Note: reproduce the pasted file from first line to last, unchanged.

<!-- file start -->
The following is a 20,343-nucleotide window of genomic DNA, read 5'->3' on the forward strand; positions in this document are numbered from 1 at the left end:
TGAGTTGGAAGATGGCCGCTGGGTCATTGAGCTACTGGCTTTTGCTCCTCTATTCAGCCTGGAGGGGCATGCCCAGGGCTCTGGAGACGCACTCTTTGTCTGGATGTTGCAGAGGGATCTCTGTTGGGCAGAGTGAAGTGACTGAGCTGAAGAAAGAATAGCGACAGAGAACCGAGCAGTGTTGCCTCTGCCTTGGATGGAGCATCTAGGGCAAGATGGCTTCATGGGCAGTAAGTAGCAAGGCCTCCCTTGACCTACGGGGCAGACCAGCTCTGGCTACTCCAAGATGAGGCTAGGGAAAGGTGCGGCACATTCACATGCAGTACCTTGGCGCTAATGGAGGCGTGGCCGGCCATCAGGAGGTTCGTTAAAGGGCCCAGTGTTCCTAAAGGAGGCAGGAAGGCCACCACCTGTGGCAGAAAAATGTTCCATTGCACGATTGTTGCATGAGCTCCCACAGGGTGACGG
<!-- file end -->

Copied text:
The following is a 20,343-nucleotide window of genomic DNA, read 5'->3' on the forward strand; positions in this document are numbered from 1 at the left end:
TGAGTTGGAAGATGGCCGCTGGGTCATTGAGCTACTGGCTTTTGCTCCTCTATTCAGCCTGGAGGGGCATGCCCAGGGCTCTGGAGACGCACTCTTTGTCTGGATGTTGCAGAGGGATCTCTGTTGGGCAGAGTGAAGTGACTGAGCTGAAGAAAGAATAGCGACAGAGAACCGAGCAGTGTTGCCTCTGCCTTGGATGGAGCATCTAGGGCAAGATGGCTTCATGGGCAGTAAGTAGCAAGGCCTCCCTTGACCTACGGGGCAGACCAGCTCTGGCTACTCCAAGATGAGGCTAGGGAAAGGTGCGGCACATTCACATGCAGTACCTTGGCGCTAATGGAGGCGTGGCCGGCCATCAGGAGGTTCGTTAAAGGGCCCAGTGTTCCTAAAGGAGGCAGGAAGGCCACCACCTGTGGCAGAAAAATGTTCCATTGCACGATTGTTGCATGAGCTCCCACAGGGTGACGG